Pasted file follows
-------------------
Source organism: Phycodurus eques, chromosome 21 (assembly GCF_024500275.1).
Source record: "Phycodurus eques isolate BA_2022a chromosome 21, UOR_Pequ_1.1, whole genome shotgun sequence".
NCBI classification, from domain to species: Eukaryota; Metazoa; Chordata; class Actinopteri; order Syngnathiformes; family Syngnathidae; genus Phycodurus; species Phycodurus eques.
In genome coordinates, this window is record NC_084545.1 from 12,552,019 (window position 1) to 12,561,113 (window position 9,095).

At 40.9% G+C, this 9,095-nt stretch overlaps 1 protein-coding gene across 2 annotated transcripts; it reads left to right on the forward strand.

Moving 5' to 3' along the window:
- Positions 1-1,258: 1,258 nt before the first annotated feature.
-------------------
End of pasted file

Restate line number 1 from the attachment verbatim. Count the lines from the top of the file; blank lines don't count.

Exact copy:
Source organism: Phycodurus eques, chromosome 21 (assembly GCF_024500275.1).